Wednesday, July 27, 2016

The ISS flies over the moon

Oops, I did that again! After almost 19 months I was able to take again a video of the ISS passing the moon! (Here is the story of the first time I caught the ISS and the moon).

I am receiving alerts from calsky site about satellites crossing the moon, but I usually ignore them since most of the time it is a very small satellite which requires telescopes and to find the exact place, but this alert was different.

What are the chances to see an ISS pass? Very high, it happens all the time. what are the chances that the ISS will cross the moon? I think that *somewhere* it also happens all the time. But what are the chances that the crossing will happen exactly at your house?? Ohm. Small, rather small.
But improbable things happens all the times and as I got the alert I checked the predictions (see the appendix) and saw that indeed all I need to do is to go outside to my roof.

Even the problematic hour 4:56am did not bother me. I decided for the best configuration for my equipment and made all setups I could the evening before. I set an alarm and went to sleep early.

Getting up at 4:15 the skies are full of clouds, ignored them and continue to setup the system. Clouds come and goes and there is plenty of time, so just hope for the best. I aligned the mount and put my 70mm doublet on it with Canon700d on video mode.

I use a Nikon 900P camera with a mighty zoom on a regular tripod without tracking and an old Canon SX30 for backup. Ten minutes before the pass and everything was entirely cloudy. Five minutes before the pass the sky was clear.

Waiting. Here it is! Above the moon and going down so quick. Fast. Press record here, here and here! make a last alignment for the non-tracked Nikon camera and wait.

I took  a look at the eyefinder to see if it catches the ISS but saw nothing. I looked at the ISS and saw that it already passed the moon. Well maybe the predictions were no that accurate and it missed the moon in a degree that is possible, nothing to do about that. Turn off all recordings, take apart everything I can without making too much noise (5am in the morning) and check what happened on the computer.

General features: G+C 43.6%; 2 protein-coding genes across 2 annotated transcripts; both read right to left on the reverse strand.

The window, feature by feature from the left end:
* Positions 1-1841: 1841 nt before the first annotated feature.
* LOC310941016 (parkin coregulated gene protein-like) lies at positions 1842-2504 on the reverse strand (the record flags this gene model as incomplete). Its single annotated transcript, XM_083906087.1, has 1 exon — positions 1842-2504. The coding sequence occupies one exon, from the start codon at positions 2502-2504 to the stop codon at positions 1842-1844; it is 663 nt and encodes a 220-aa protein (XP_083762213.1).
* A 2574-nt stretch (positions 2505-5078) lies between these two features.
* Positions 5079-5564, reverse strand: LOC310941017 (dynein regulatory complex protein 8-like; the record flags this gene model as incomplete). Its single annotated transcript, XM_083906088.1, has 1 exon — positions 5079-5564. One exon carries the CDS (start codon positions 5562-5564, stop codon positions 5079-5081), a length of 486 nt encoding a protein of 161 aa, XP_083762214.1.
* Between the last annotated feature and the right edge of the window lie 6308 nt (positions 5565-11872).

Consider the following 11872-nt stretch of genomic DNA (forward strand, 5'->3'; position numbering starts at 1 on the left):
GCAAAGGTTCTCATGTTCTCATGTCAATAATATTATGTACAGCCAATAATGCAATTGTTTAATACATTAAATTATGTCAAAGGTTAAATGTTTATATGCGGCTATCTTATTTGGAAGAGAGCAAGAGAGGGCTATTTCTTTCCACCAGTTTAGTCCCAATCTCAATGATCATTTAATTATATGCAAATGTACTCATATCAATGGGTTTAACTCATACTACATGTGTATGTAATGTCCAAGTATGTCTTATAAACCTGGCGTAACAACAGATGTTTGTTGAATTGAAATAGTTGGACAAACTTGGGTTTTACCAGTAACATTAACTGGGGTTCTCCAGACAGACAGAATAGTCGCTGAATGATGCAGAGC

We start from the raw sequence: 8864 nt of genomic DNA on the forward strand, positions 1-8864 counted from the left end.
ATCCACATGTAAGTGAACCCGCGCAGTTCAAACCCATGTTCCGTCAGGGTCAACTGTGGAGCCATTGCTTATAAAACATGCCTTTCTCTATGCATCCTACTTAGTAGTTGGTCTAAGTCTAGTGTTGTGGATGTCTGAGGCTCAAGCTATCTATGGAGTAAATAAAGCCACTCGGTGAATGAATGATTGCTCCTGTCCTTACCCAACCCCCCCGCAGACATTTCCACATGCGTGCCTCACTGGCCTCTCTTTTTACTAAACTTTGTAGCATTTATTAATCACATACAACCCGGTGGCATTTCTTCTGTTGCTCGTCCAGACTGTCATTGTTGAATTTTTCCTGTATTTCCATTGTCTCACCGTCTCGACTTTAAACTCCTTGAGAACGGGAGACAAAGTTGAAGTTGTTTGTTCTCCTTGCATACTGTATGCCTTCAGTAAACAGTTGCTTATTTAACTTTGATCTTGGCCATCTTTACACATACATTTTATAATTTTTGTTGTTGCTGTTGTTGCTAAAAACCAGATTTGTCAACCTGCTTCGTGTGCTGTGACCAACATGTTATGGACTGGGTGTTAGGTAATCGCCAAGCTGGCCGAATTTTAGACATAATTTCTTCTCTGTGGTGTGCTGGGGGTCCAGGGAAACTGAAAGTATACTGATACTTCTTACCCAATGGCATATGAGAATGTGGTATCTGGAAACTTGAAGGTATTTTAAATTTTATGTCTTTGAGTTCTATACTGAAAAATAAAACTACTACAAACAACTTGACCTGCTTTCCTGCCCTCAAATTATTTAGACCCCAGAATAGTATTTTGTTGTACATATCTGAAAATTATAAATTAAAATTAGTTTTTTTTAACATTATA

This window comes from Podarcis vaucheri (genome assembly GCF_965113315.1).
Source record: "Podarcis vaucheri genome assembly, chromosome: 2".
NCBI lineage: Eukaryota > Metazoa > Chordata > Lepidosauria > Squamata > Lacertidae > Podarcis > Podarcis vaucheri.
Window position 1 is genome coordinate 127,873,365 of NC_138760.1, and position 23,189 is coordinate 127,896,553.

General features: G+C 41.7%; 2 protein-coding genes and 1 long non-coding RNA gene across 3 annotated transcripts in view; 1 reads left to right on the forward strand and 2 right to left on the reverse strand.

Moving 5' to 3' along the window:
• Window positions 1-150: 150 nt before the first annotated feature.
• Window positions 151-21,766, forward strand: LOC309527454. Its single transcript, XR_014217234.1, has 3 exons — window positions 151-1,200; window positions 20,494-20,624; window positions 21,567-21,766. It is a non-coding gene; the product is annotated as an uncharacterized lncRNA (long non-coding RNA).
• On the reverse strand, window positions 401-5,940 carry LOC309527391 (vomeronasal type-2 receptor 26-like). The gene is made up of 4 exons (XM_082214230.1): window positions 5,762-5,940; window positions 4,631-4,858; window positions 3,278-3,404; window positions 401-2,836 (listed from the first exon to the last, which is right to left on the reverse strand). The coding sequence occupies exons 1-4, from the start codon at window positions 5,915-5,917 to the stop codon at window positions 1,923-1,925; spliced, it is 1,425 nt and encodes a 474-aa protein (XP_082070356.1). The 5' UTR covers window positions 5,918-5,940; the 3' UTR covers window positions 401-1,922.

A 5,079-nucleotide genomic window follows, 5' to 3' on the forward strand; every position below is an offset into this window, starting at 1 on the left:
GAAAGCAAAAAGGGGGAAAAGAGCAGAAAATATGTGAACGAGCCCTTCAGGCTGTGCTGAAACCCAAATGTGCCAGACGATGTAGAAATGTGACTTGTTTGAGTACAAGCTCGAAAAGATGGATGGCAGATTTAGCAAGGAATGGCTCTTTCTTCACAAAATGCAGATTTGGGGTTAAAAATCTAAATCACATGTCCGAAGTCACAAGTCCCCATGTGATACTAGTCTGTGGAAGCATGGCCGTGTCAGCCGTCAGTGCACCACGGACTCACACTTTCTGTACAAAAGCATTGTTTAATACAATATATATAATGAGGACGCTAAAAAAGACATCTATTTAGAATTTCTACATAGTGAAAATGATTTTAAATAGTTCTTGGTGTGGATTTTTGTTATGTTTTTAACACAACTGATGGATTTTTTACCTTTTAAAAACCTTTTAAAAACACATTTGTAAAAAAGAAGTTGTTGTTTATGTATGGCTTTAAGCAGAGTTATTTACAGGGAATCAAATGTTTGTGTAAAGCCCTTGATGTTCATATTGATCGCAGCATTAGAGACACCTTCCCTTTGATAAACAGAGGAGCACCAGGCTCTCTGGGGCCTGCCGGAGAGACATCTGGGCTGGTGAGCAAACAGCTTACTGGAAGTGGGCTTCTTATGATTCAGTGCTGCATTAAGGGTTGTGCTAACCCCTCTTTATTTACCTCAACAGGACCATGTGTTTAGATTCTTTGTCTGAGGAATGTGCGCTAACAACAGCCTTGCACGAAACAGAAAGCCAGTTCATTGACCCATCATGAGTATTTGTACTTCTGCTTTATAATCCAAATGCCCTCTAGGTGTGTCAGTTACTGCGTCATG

Happily, I found out that all three cameras captured the ISS. Most of the pass was on the dark side of the moon and only a fraction of it on the lit side. Here are the results combined into a single view. Please look at it on full screen with HD resolution

I tried to extract a single image from the video but the ISS was too smudged. I think that The Nikon camera went back to its default 30fps and not to the 60fps I set it up before. Always check your setup again, even if you are too tired at 4am! The ISS is the white little line on the dark side of the moon.

The ISS flies over the moon
The ISS flies over the moon

Some hints and tips for the next time
One problem of such videos/photos is that it is hard to practice. The duration of the pass is one second or less. My recommendations for the next time are:
  1. Take the highest FPS you can: 60 120 or even 240 (with iPhone aligned to the eyepiece)
  2. Practice on a regular moon without the ISS
  3. To freeze the ISS use 1/1600 shutter speed
  4. If you have a DSLR with a high zoom lens, use burst mode and don't take video.
  5. Have fun doing all of that! 
Appendix: Check predictions in Heavens-Above
Heavens-Above is a great site to get information about ISS and other passes. Try it out, it is simple and intuitive.
When selecting a pass you see a general map of it. Vawalla! The pass is on the moon!

Heavens-Above prediction of the pass - regaulr
Heavens-Above prediction of the pass - regular

This is not certain tough and you must press the map to get t magnify. If in the magnified map the pass is on the moon, you can start preparing your gear, but take into account that as it implies, these maps are predictions only.

Heavens-Above prediction of the pass - magnified
Heavens-Above prediction of the pass - magnified